A Romantic Hotel Pick in Coimbra
The southernmost region of Portugal is home to some of the country’s most beautiful landscapes and scenic coastlines. The Algarve is quite popular with Portuguese and European tourists looking to soak up the sun on a stretch of the region’s 100-plus beaches. If you’re searching for a more active holiday while escaping the crowds, the Algarve can offer that, too, with excellent hiking. Trails allow exploration into the coastal Ria Formosa Natural Park, the cliffside Sagres Cape, and the forested Serra da Monchique. One particular path, the Via Algarviana, connects Cape St. Vincent to the eastern town of Alcoutim via a 180-mile trail. The hike is easily divided into single- or multi-day hikes for those not cut out for the entire 14-day journey.
Another inland escape awaits in the high reaches in the village of Monchique. Outdoor activities and spas offer visitors both excitement and relaxation in this picturesque setting. However, the beaches and coastal towns are what draws millions of tourists annually. Much of the crowd stays within the hotel hubs along the south coast, where resorts and beach bars descend towards the inviting waters. In stark contrast, the west coast prioritized nature conservation in its tourism development. Remote beaches can be accessed from villages, such as Carrapateira and Odeceixe, among several others. This swath of coast is popular with surfers for the big waves, so casual swimmers should be cautious if braving the tumultuous surf.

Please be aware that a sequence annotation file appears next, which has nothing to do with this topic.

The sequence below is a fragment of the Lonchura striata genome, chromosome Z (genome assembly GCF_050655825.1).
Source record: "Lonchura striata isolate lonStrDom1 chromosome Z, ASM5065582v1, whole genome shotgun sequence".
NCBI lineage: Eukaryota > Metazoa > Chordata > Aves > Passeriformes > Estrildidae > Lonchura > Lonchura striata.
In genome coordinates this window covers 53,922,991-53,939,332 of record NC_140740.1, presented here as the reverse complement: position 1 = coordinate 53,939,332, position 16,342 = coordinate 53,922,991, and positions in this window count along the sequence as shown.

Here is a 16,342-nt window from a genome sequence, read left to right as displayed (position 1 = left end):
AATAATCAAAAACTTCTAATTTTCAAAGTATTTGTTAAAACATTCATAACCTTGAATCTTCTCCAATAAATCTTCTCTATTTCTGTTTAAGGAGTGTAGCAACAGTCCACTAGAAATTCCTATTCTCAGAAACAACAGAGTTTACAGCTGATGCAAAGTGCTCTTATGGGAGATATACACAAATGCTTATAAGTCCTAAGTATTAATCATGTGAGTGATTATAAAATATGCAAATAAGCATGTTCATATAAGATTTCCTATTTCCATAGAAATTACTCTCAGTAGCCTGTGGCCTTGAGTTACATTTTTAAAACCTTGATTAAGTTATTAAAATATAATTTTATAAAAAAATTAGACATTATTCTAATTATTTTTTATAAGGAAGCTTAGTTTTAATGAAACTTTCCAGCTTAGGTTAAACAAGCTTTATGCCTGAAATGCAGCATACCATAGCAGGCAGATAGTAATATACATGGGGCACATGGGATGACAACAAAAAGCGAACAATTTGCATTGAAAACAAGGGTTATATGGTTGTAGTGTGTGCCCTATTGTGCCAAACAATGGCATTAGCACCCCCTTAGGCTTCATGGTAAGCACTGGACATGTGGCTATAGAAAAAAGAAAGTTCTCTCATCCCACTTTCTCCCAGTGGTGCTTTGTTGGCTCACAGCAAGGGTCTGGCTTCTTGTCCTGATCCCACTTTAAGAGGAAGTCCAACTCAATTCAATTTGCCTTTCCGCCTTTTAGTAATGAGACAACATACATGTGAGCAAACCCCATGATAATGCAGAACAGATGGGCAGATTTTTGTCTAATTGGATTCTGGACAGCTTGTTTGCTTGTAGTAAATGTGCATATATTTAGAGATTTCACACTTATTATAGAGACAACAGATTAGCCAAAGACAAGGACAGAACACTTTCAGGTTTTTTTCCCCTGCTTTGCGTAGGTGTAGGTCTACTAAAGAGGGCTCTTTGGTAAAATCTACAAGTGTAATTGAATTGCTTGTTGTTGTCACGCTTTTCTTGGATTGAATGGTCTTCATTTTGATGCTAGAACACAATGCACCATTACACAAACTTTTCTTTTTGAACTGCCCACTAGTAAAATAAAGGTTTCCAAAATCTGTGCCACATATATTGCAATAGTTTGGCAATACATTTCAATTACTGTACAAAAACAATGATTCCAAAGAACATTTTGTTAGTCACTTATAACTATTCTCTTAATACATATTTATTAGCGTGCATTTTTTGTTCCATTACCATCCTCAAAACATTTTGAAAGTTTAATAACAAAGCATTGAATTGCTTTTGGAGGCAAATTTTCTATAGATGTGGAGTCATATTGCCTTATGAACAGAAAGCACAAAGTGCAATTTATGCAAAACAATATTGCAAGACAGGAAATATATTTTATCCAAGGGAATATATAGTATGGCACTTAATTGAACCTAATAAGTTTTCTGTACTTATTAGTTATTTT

An All-Inclusive Hotel Pick in the Algarve:
6. The Azores
This autonomous region of Portugal consists of nine volcanic islands in the North Atlantic. The Azores are incredibly remote, lying 850 miles west of Portugal and nearly 1,200 miles southeast of Newfoundland Canada. There has been little volcanic activity in modern history, but the volcanoes make for impressive views, from above and below. Mount Pico, on the island of the same name, reaches Portugal’s highest elevation of 7,713 feet. The views of the neighboring islands and surrounding ocean on a sunrise or sunset is am unforgettable experience. Pico is also home to Gruta das Torres, a three-mile long lava tube, which can be explored via guided tours.
The main airport is in Ponta Delgada, located on the island of Sāo Miguel. Sāo Miguel is also home to several crater lakes, notably Lagoa do Fogo (lake of fire). This crater lake lies with the Agua de Pau stratovolcano, which is also a protected nature reserve. The lakes shores can be reached via an eight-mile hike, but the views of the rugged mountains and turquoise waters will be well worth it. Swimming from the lake’s shore is also possible, and who wouldn’t want to take a dip in the waters of a fire lake within a volcano? If pressed for time, Sāo Miguel, the archipelago’s largest island offers an array of activities and attractions for any traveler.
If you have more time to spare, you should consider a trip to the island of Terceira, where a unique swimming experience awaits in the town of Biscoitos. Here, bathers can relax in sheltered rock pools formed in eroding lava rocks that protect swimmers from the rough Atlantic waves. Terceira is also home to the Azores’ oldest city, Angra do Heroísmo, which is also a UNESCO World Heritage Site noted for its charming old town and fortress. The island of Faial merits a boat ride across the rough Atlantic for a chance to see the planet’s largest mammal, the blue whale. It is also possible to see humpbacks and the elusive sperm whale here. If you head further west, you’ll reach Flores, where you can explore the glorious landscapes that are part of a UNESCO Biosphere Reserve. Truly, you can’t go wrong with any of these nine spectacular islands.
A Boutique Hotel Pick on Pico:
You'll Also Like: